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Tuesday, 22 December 2020 11:48

Wines from here will become world famous

Written by  Terry Dunleavy
Frank Yukich Frank Yukich

More than any other single person, Frank Yukich changed our sector to the internationally respected force it is today.

 

I owe a special debt to Frank, who brought me into the sector in 1971 as National Sales Manager for Montana Wines Ltd. I believe he was the single greatest influence in changing our wine sector from producing mainly fortified wines, average table wines made from hybrid grapes, and sparklers - mainly carbonated - to what we have today; a world-renowned wine country famous for its varietal light wines from classical vinifera varieties and bottle fermented sparklings that compare well with Champagne.

Frank was a prime example of what I have come to term simple single-mindedness. In Frank’s case that was building Montana Wines Ltd into not just the largest winemaking enterprise in New Zealand, but leading the sector into the international export market.

Among Frank’s special talents was a quick eye for products that would appeal to drinkers, and equal speed in backing his own judgement to launch those new products into the market. The success of Australia’s Barossa Pearl white sparkler led to him producing Montana Pearl, which became a big seller.

Then in 1971, Devon Hern, of New Zealand Wines & Spirits Ltd, returned from a trip to California with news of a new sparkling red style called Cold Duck. Within a month, Frank had Montana Cold Duck on the domestic market. By 1972, with me as recipient of phoned monthly orders from our South Island master distributor in Christchurch, there would be orders of 50 cases of this, 100 cases of that. But for Cold Duck there were orders per 1000-case container.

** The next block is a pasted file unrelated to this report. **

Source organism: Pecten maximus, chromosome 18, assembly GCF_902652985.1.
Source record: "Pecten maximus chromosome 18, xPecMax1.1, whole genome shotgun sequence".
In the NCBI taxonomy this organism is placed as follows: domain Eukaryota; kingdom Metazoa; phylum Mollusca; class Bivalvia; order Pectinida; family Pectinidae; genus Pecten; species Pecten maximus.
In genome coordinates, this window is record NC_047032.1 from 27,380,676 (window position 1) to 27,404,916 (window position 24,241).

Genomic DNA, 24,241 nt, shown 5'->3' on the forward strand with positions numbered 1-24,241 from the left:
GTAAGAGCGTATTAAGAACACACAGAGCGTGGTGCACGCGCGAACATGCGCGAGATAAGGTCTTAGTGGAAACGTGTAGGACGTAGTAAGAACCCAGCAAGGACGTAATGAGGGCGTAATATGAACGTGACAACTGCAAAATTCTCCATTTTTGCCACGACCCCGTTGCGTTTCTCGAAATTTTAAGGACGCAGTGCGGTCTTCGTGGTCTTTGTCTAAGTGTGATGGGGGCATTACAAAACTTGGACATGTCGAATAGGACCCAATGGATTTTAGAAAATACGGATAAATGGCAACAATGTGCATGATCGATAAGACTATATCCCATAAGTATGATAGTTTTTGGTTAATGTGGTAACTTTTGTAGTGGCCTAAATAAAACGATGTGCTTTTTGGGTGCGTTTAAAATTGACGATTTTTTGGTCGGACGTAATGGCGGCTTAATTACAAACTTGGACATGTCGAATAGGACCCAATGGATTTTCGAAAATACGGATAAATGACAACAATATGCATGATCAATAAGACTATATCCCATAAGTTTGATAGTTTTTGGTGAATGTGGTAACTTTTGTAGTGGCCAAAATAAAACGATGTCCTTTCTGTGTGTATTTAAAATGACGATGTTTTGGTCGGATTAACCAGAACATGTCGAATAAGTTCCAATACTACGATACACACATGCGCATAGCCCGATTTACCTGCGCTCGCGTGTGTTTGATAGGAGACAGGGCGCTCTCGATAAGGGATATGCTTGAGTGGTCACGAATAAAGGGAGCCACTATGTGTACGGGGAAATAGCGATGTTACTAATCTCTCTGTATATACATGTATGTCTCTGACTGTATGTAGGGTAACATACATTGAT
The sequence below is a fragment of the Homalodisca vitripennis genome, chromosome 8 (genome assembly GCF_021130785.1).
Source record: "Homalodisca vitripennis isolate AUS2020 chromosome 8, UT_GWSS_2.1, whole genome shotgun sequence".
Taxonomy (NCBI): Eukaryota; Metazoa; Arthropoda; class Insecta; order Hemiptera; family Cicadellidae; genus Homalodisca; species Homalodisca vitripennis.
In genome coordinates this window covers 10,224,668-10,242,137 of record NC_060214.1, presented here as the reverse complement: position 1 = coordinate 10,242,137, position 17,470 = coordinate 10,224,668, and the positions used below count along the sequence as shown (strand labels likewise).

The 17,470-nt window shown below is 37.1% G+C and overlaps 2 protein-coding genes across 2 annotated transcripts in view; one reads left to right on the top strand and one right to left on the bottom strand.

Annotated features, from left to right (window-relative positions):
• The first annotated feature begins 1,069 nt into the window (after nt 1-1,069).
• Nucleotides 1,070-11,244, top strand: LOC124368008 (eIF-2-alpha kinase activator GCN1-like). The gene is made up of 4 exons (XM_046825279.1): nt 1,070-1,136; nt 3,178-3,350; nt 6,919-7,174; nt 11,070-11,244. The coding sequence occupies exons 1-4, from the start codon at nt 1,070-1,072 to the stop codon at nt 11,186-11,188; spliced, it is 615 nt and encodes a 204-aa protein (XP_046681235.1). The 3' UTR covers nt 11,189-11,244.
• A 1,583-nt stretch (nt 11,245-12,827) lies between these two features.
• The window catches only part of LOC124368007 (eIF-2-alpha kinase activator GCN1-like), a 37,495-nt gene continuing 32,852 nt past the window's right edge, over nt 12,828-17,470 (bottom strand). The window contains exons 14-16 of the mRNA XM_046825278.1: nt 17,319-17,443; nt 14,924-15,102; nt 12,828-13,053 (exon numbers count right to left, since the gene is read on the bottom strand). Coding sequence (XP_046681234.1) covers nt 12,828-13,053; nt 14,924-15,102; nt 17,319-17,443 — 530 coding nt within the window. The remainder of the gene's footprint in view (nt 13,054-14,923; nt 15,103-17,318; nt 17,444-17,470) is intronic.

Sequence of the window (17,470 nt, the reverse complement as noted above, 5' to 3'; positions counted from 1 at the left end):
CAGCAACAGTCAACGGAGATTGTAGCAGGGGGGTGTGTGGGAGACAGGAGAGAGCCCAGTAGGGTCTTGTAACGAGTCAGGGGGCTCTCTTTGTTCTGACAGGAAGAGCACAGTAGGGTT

Another of Frank’s talents was his love of numbers. In those days before electronic calculators, it was not unusual for him to be found with two lever-operated adding machines, checking case movements and sales revenue to reassure himself that the company was meeting its growth targets.

He was willing to listen to anyone with an idea that might benefit Montana in particular, or the wine sector in general. He was fond of saying, “if two of us always agree on everything, one of us is superfluous and I’m not about to resign”.

Overriding all these talents was an awesome confidence in his ability to realise his own high expectations and to enthuse those of us around to pursue opportunity and achievement. The Montana of that time not only became the sector’s leader in production and sales terms, but was an innovator also.

For those of us who were with him in the whirlwind days of the 1970s, he was an unforgettably dynamic genius.

Terry Dunleavy (MBE) was inaugural CEO of the Wine Institute of New Zealand.